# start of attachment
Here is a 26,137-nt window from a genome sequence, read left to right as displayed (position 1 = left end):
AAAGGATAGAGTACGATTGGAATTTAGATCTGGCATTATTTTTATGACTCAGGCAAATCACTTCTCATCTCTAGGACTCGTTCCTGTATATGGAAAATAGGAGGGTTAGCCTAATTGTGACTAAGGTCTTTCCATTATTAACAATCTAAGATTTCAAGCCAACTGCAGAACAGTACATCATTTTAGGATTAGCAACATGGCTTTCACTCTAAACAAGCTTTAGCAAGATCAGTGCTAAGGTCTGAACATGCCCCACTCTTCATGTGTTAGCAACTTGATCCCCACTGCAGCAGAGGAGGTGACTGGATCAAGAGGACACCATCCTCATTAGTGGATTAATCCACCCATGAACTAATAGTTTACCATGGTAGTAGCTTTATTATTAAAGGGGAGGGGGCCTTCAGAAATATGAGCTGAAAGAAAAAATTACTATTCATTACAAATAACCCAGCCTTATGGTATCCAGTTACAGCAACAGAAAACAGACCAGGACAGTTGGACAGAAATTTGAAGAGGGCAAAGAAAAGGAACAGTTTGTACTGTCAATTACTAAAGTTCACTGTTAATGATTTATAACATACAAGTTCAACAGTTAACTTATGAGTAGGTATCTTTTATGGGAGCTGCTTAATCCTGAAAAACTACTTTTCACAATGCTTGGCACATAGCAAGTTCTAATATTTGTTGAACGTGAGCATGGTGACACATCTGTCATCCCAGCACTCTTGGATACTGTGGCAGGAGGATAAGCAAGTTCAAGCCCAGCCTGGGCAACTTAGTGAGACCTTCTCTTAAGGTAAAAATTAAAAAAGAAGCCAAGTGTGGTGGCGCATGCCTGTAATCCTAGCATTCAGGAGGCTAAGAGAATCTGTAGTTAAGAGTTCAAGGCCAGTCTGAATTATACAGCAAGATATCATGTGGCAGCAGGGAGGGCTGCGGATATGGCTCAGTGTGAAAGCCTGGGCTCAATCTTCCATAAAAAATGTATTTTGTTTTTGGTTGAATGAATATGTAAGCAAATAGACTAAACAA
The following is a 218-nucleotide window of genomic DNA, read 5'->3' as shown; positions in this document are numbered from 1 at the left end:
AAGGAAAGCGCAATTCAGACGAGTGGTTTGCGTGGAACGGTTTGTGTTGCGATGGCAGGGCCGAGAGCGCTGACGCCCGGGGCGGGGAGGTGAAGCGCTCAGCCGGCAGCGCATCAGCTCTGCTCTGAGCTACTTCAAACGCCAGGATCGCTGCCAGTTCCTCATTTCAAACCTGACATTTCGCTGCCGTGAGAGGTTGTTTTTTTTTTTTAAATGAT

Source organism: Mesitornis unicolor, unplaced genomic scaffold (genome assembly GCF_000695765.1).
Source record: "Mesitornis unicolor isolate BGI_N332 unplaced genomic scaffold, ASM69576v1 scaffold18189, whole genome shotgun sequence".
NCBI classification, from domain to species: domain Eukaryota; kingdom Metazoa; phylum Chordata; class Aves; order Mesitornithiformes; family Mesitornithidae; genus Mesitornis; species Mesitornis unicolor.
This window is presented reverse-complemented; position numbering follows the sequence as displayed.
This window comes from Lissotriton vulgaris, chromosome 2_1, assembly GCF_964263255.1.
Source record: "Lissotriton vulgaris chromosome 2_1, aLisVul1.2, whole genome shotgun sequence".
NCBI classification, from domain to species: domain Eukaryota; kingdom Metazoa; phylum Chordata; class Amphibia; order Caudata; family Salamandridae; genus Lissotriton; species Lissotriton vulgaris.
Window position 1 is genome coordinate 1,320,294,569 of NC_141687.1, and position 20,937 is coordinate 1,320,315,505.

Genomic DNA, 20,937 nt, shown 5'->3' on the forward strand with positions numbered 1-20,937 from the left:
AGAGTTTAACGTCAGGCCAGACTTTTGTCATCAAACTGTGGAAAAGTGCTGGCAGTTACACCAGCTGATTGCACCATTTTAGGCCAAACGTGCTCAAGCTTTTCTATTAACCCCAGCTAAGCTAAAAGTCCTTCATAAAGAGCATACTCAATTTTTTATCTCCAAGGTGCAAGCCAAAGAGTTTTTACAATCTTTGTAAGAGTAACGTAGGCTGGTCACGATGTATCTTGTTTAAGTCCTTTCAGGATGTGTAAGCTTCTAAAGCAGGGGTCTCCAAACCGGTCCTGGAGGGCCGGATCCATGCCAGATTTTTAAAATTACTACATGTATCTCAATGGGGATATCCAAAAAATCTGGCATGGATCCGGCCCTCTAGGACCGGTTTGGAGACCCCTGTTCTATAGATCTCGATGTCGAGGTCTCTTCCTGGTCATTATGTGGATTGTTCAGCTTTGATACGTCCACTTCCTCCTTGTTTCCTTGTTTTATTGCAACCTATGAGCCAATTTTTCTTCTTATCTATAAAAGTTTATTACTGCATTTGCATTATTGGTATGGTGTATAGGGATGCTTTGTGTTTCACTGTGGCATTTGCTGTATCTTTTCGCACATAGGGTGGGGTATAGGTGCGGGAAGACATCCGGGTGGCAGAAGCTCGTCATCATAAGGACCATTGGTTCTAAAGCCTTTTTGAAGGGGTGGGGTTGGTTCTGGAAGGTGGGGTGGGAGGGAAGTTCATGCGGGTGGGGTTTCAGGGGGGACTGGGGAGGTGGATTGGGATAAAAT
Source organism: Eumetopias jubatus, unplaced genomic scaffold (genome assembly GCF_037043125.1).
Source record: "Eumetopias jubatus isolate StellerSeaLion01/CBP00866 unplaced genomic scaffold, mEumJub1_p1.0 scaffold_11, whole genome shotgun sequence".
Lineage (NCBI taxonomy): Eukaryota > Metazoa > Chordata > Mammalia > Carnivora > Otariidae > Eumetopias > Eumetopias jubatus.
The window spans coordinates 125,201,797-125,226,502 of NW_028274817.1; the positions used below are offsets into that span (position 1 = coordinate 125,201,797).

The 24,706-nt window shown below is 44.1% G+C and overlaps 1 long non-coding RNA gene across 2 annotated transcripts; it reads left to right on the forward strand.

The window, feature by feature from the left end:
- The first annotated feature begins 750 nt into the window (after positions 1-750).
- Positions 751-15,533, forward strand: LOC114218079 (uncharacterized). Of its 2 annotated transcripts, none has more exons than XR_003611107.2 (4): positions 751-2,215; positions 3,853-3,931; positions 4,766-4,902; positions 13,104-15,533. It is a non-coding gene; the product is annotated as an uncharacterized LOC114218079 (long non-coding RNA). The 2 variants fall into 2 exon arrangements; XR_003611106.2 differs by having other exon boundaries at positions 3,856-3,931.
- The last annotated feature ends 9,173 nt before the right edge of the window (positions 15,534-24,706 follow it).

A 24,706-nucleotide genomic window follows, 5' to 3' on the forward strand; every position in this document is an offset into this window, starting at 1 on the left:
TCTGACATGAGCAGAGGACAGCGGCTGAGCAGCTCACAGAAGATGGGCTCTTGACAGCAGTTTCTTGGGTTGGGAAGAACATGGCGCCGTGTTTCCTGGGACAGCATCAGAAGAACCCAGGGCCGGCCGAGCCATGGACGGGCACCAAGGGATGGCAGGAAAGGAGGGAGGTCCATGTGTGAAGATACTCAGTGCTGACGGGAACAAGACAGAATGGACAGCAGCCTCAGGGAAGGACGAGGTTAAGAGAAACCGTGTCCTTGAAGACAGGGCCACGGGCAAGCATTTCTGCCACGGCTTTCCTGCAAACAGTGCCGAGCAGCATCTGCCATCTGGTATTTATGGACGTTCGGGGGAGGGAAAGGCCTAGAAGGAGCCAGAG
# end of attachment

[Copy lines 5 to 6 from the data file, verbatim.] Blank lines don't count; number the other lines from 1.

Source organism: Mesitornis unicolor, unplaced genomic scaffold (genome assembly GCF_000695765.1).
Source record: "Mesitornis unicolor isolate BGI_N332 unplaced genomic scaffold, ASM69576v1 scaffold18189, whole genome shotgun sequence".